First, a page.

Introduction and Background:
RCW 86 is a supernova remnant that was created by the destruction of a star approximately two thousand (2000) years ago. This age matches observations recorded by the Chinese and the Romans in 185 A.D. RCW 86 is 8200 light years away in the direction of the constellation Circinus and is considered to be the earliest recorded observation of a supernova event. Supernova explosions are relatively rare in the Milky Way Galaxy, occurring about once every one hundred (100) years. The last supernova explosion in the Milky Way Galaxy took place in the mid 17th century. Because supernovas are rare within any galaxy, obtaining a good sample of supernovas to study requires regular monitoring of many galaxies. In the Large Magellanic Cloud galaxy, one hundred and sixty thousand (160,000) light years away, a supernova explosion took place in 1987. Astronomers and spacecraft have been monitoring this event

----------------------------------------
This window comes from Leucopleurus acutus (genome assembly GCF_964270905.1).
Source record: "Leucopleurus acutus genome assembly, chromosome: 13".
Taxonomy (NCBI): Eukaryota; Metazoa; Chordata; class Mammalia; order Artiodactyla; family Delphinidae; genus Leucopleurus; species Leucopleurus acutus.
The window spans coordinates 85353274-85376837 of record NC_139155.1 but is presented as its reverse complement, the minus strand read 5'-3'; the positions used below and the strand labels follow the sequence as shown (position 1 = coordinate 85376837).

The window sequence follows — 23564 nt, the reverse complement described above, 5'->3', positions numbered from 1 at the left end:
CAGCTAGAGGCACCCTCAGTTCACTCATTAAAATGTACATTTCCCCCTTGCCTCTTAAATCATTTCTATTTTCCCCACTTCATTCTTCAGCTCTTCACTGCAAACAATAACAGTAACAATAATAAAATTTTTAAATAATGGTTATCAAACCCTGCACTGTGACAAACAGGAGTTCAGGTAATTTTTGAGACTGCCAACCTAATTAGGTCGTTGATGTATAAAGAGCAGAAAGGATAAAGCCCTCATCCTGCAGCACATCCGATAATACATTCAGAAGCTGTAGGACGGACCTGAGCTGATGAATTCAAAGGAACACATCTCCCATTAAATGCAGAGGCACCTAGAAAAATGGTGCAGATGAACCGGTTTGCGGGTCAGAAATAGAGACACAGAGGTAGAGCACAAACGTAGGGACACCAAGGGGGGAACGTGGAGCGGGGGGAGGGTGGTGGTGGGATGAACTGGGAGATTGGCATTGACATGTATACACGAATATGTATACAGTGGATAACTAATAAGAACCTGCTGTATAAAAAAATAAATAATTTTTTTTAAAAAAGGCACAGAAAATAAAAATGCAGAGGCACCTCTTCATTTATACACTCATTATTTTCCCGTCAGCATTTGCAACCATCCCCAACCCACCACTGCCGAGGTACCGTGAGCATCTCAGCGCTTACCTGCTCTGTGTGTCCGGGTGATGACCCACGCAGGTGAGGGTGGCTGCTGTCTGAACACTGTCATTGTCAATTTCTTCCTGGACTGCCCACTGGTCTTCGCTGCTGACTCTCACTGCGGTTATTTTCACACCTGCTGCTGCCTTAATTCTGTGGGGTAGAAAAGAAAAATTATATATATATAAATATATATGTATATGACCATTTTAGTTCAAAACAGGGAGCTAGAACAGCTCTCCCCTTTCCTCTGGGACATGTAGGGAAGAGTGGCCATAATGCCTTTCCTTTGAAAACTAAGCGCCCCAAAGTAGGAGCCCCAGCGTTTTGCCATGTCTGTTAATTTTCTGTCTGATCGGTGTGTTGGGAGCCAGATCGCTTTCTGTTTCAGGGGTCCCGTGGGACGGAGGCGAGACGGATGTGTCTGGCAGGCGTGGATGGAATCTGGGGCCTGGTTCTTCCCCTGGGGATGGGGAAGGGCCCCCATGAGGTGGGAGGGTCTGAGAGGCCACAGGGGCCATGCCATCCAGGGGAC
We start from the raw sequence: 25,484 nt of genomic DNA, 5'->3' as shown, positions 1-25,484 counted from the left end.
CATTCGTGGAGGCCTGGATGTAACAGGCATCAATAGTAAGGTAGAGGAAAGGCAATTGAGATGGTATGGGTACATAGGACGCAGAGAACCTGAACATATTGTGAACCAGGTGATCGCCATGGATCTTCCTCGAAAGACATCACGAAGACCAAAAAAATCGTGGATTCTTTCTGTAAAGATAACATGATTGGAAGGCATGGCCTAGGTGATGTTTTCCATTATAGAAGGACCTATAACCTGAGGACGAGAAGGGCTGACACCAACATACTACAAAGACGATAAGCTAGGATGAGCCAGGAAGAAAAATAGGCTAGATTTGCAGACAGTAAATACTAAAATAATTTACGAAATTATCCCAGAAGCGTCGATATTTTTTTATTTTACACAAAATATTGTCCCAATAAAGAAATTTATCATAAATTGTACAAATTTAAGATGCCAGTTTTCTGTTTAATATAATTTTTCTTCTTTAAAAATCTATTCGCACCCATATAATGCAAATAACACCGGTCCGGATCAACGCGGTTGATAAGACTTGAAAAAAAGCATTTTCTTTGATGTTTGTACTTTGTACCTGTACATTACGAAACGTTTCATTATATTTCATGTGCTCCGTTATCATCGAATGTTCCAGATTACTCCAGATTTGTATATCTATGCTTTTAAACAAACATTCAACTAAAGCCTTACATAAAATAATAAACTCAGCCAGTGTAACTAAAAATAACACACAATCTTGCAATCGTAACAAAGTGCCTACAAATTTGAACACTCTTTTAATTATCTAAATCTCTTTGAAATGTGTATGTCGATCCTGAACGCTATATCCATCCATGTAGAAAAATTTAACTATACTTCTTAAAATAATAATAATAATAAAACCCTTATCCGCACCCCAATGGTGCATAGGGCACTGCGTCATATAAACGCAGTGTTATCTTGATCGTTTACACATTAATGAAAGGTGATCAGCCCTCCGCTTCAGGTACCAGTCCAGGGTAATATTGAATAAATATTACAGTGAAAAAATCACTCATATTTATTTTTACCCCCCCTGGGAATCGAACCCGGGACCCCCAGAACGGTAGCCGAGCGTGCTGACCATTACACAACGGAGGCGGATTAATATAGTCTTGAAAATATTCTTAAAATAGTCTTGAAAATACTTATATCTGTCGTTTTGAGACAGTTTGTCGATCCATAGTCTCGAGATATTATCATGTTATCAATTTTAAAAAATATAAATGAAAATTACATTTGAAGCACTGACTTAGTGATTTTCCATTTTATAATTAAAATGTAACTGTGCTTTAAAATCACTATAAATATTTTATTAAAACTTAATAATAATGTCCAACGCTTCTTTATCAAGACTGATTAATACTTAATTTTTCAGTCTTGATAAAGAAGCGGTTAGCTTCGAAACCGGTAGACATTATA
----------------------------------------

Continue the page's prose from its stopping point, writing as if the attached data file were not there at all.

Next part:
(SN 1987A) continuously as it changes over time. The movie clip on the right is a composite image showing the effects of the powerful shock wave moving away from the explosion. Bright spots of X-ray and optical emission arise where the shock collides with structures in the surrounding gas. These structures were carved out by the wind from the progenitor star. Hot-spots in the Hubble image (pink-white) now encircle Supernova 1987A and the Chandra data (blue-purple) reveals multimillion-degree gas at the location of the optical hot-spots. These data greatly increase our understanding of the processes involved as a supernova remnant expands into the surrounding interstellar medium.